Bio15 From Colombia, joined Mar 2001, 1089 posts, RR: 7 Posted (12 years 9 months 23 hours ago) and read 5084 times:
Hi everyone. I would just like to know if there is a different stick used to activate the ground spoilers, or if the same speed brake handle is used. If they are the same, what determines when to deploy ground spoilers and when the speed brakes (or both at a time)?
I have known that quick descents are not uncommon, and that high descent rates can be achieved by the aircraft. I wanted to know if there are any limitations due to pressurization issues as to the descent speed. I once went into a 767 flight deck and noticed the VS pointing to the -4500 fpm, which I thought was rather high. Is it really?
Seiple From , joined Dec 1969, posts, RR:
Reply 1, posted (12 years 9 months 23 hours ago) and read 5069 times:
In flight, the flight spoilers are activated by the speed brake handle. I know that Boeings have a spoiler mixer that activates them in proportion to the ailerons for better roll control.
Ground spoilers will only activate on the ground. They require weight on wheels via a squat switch or something similar. When arming the spoilers, normally one set (flight or ground) will deploy with the squat switch activation while the other set requires some sort of power input (such as reverse thrust).
The ground spoilers are normally actuated using the spoiler handle. The handle is most normally located to the immediate left of the throttle levers. They may also be deployed on landing automatically through an electrical actuator connected to the control quadrant under the floor. On many aircraft there is an interlock so that the ground spoilers do not operate in flight or when the aircraft weight is not on the landing gear. The flight spoilers normally work through a mixing or proportioning mechanism to compliment the ailerons thus requiring less aileron deflection to achieve a higher roll rate. They deploy with the ground spoilers when the spoiler handle is pulled.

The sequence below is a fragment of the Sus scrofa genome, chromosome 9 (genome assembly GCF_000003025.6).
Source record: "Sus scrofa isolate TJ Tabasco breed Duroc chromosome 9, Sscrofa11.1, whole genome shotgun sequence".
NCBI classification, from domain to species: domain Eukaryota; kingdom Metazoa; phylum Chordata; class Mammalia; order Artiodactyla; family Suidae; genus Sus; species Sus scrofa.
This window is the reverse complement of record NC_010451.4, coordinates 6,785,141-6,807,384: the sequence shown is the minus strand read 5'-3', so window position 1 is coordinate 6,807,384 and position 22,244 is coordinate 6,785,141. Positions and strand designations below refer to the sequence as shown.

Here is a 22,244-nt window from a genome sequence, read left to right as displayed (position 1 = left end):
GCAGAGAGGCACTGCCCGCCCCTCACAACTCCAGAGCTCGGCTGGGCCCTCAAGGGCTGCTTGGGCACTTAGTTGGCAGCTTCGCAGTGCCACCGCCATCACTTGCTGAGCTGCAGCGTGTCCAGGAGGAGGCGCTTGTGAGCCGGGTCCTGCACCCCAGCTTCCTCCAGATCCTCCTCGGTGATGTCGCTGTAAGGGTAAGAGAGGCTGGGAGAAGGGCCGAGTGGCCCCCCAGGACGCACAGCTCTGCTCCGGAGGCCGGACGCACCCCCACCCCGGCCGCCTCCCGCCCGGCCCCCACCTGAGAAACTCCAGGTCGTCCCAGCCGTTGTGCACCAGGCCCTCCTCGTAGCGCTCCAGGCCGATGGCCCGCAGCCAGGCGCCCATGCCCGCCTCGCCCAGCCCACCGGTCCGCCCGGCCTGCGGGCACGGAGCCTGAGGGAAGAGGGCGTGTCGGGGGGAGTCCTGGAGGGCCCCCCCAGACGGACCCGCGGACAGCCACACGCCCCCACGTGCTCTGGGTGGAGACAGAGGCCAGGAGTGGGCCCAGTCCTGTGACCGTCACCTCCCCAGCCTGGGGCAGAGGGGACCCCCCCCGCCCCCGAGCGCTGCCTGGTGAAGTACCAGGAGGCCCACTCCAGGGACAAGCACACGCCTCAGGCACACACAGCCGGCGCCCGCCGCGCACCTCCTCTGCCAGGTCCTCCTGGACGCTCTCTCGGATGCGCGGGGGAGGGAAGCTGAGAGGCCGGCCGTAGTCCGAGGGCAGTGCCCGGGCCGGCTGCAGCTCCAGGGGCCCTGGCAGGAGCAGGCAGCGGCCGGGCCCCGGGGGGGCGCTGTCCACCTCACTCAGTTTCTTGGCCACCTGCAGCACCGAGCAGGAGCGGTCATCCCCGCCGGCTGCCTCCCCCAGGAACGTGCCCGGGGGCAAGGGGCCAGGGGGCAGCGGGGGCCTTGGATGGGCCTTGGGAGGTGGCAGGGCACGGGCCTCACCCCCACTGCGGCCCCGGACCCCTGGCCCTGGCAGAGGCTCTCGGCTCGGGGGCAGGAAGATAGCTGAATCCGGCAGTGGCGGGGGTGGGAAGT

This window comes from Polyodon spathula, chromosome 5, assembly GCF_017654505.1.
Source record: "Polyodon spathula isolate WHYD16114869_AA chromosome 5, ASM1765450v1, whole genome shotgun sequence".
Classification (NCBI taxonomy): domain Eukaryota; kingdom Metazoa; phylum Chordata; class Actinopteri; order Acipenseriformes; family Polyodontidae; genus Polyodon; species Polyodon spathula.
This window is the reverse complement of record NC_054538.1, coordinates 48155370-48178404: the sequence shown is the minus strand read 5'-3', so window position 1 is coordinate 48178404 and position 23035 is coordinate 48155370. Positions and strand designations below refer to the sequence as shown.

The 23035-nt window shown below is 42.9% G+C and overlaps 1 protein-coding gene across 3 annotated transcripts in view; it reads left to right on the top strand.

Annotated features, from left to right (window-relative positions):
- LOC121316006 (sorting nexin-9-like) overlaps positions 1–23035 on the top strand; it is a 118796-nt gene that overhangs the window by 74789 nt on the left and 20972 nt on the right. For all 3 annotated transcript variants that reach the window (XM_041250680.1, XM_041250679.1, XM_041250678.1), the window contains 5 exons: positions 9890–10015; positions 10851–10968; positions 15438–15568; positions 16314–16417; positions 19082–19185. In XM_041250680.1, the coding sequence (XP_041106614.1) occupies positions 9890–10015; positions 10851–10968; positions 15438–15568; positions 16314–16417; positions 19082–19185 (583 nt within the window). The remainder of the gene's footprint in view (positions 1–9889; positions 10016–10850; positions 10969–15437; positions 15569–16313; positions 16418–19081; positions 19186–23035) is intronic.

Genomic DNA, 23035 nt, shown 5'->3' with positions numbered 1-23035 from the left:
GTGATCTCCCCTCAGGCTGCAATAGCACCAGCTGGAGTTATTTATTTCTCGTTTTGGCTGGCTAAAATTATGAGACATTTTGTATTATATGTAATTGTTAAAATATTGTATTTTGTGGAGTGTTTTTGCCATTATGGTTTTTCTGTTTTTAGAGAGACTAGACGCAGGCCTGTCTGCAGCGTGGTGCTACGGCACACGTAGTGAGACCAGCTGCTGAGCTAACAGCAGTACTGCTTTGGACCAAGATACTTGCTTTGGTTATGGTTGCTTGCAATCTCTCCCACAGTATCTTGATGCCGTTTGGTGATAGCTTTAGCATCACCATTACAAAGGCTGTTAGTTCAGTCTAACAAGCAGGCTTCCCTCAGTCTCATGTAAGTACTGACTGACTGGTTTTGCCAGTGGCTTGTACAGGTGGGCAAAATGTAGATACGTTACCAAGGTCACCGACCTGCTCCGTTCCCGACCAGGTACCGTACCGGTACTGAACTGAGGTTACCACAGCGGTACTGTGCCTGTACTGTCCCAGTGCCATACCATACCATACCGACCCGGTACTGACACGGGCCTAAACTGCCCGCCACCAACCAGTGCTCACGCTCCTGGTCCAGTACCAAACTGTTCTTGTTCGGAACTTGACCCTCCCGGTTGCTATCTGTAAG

One may educate the ignorance from the unknowing but stupid is forever. Boswell; ca: 1533
AAR90 From United States of America, joined Jan 2000, 3526 posts, RR: 44
Reply 3, posted (12 years 9 months 19 hours ago) and read 4998 times:
Depends upon the aircraft. Most utilize a single "speedbrake" or "spoiler" handle. Some of those have a "flight" limit position and some do not. Those that do "normally" utilize some form of physical restriction to prohibit movement beyond the flight limit when no weight on wheels is sensed. Notice the use of "some" and "normally." Naturally there are exceptions. i.e. F-100 uses "Lift Dumpers" which are "armed" by the pilots and activate with weight on wheels sensing.
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